money was hand carried in to Indonesia, and hand carried in through an
international airport past Immigration and Customs checks.

 The reality of the situation is that that probably never happened

The further irony is that in most cases, the international borders where
terrorists would prefer to hand carry cash are those same borders where
local traders and businessmen do likewise. It may be simplistic to describe
these as less developed or unsophisticated economies, but without even
considering any corruption problems or the effectiveness of their border
management, the usefulness of any cross-border cash declaration system does
not appear to be assured.

In more technically advanced economies, on the other hand, like Singapore
or Hong Kong, it may be possible to impose and even enforce such a system,
but even then, it is extremely unlikely that it would prevent terrorists
operating there.

Provided that any international terrorists have some degree of local
support, and it is almost inconceivable that a terrorist attack could or
would ever be carried out without; there are many alternative ways and
means of sending money in and out of places like Singapore or Hong Kong.
Admittedly, means such as money remittances, letters of credit, bank
transfers or the use of a credit card all involve some interface with the
financial system, but that eliminates the risk that the terrorist courier
will be caught just for carrying cash.

The original "Special 8" included regulation of Alternative Remittance
Systems, such as door-to-door money underground banking systems such as
Hawala and the Black Market Peso Exchange. Although almost impossible to
eradicate, at least some degree of control over the system offers some law
enforcement benefit as it creates a paper trail where none might previously
have existed. To further extend the regulatory environment, however, and
create a new offence of failing to declare smuggling activities, although
possibly useful in prosecuting the small number of individuals caught
carrying cash; is very unlikely to make it "more difficult" for terrorist
organizations to move money around the world.

Even if border management authorities could prevent any cash being carried
or smuggled across their borders, it would not prevent money flowing in and
out of the country.

The point was made above, the introduction of Cash Transaction Reporting
simply created a role for 'smurfs' and although, in theory, that exposed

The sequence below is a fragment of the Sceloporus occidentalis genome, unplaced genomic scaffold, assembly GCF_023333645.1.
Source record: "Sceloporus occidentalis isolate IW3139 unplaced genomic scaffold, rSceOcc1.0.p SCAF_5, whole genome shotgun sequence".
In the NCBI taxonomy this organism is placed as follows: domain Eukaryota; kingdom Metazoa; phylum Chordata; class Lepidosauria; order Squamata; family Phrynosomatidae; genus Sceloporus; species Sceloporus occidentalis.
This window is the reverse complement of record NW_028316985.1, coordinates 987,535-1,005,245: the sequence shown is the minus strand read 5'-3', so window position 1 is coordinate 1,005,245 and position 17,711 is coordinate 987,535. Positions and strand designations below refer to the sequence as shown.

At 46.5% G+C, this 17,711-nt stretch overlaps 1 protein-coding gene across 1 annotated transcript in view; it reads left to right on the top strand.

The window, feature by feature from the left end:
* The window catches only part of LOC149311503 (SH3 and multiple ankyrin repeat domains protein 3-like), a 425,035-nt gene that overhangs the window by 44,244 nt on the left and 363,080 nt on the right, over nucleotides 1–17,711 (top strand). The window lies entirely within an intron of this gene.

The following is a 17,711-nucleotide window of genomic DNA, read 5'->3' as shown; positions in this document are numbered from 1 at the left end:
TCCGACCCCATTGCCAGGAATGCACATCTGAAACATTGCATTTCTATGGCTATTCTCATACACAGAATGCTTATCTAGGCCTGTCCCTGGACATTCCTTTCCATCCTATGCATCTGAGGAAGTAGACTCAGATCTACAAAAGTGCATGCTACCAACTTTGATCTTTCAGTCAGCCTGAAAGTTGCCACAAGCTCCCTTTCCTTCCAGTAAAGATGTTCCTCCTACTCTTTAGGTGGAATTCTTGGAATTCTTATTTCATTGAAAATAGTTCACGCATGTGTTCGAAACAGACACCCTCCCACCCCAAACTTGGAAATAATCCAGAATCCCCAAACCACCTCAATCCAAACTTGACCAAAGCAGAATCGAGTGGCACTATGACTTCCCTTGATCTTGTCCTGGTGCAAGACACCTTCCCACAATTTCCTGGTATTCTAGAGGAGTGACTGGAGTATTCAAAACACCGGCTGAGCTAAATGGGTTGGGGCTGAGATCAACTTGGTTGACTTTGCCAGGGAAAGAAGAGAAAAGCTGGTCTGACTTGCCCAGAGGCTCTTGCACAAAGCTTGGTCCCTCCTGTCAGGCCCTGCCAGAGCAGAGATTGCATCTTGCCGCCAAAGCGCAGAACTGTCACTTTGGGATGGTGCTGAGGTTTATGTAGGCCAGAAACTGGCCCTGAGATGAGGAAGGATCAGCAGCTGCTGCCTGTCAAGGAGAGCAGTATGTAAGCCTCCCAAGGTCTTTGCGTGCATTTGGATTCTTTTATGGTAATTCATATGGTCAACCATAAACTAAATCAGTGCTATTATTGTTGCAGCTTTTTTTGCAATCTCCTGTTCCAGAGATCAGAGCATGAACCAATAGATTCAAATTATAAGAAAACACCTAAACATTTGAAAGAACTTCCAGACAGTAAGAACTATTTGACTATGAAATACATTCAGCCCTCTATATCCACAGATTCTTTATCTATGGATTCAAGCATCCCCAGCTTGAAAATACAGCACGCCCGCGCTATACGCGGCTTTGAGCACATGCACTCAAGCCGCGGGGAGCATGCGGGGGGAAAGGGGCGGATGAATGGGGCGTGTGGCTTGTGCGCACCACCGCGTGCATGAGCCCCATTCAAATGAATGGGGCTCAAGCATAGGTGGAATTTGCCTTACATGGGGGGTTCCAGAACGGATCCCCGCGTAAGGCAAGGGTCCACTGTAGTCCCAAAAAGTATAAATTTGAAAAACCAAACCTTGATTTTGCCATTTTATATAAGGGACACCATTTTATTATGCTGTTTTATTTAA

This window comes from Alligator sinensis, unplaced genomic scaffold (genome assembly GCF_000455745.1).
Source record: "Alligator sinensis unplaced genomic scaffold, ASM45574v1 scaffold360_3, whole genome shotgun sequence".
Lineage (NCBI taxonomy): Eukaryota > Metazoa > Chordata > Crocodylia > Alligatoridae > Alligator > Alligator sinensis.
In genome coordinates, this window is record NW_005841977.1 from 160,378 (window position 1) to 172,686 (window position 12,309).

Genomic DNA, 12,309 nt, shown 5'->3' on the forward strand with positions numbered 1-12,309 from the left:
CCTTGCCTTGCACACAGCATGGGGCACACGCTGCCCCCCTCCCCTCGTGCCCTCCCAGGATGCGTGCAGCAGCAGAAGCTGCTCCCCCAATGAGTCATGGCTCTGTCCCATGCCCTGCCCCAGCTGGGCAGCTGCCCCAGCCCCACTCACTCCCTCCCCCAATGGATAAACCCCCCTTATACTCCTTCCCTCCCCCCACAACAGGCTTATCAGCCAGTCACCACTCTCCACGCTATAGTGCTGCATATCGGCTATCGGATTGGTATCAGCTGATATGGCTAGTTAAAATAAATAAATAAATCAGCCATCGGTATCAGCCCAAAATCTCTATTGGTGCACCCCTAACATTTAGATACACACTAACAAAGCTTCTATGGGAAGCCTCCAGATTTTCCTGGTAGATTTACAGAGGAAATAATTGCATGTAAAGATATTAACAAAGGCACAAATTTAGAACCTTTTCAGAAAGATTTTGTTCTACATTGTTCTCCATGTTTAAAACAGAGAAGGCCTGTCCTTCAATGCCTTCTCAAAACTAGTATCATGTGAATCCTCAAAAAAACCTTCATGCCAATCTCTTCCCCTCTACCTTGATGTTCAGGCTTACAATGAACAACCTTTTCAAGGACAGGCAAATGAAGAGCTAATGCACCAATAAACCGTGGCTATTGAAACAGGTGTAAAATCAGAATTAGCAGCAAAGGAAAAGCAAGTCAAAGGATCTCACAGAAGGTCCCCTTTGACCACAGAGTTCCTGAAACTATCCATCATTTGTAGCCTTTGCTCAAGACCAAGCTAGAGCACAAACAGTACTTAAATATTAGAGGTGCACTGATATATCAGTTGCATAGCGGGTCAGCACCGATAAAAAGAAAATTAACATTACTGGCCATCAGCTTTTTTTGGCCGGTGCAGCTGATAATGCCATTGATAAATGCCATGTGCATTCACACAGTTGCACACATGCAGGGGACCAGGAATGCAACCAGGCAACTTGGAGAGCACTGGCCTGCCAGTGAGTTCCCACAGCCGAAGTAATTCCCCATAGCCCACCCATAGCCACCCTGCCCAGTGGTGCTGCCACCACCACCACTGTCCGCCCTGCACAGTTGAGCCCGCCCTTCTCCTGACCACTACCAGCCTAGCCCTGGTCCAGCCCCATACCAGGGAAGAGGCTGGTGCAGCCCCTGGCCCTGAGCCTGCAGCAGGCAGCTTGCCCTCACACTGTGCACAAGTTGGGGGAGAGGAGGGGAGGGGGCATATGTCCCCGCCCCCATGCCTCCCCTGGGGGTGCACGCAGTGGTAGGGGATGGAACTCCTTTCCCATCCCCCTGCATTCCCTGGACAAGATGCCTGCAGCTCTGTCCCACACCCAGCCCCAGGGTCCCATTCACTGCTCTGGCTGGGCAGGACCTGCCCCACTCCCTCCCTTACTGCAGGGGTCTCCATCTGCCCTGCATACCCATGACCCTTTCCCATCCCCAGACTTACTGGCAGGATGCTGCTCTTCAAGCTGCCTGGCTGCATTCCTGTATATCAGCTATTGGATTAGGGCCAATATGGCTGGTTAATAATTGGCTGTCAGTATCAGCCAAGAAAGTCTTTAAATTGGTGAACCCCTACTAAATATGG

the criminal organization to an increased detection risk, most of the
prosecutions were of low-level couriers not major money launderers or drug
traffickers. Those syndicates always distanced the leadership from the
'smurfs' who were exposed to the risk of detection in making cash deposits.
Smurfs are obviously seen as disposable, and in extreme islamist terrorism,
where suicide bombing has become commonplace; the terrorist attackers
themselves are disposable. They can, in that case, use credit cards and
write cheques with little regard for the consequences, the practical
chances of tracing funds back to a terrorist source are slim, and the
chances of a cash courier being able to identify the source of the funds
are even slimmer.

There are two scenarios in considering the courier, he could be a member of
the terrorist organization who knows he is carrying cash for a terrorist
purpose; in which case he is probably very unlikely to make any voluntary
declaration or disclosure that will be of any value, or he could be courier
with no knowledge of the organization for whom he is carrying the money; in
which case the best that one could hope for would be that he could identify
the individual who gave them the job.

 Bankok jails are full of people who were unable to do that when arrested
in possession of a suitcase full of heroin.

The Recommendation addresses penalties for persons making false
declarations; but the practical reality is identifying them in the first
place. If the authorities are in receipt of credible intelligence to
indicate that a passenger on a certain inbound flight is a courier for a
terrorist organization, it should be possible to detain him under existing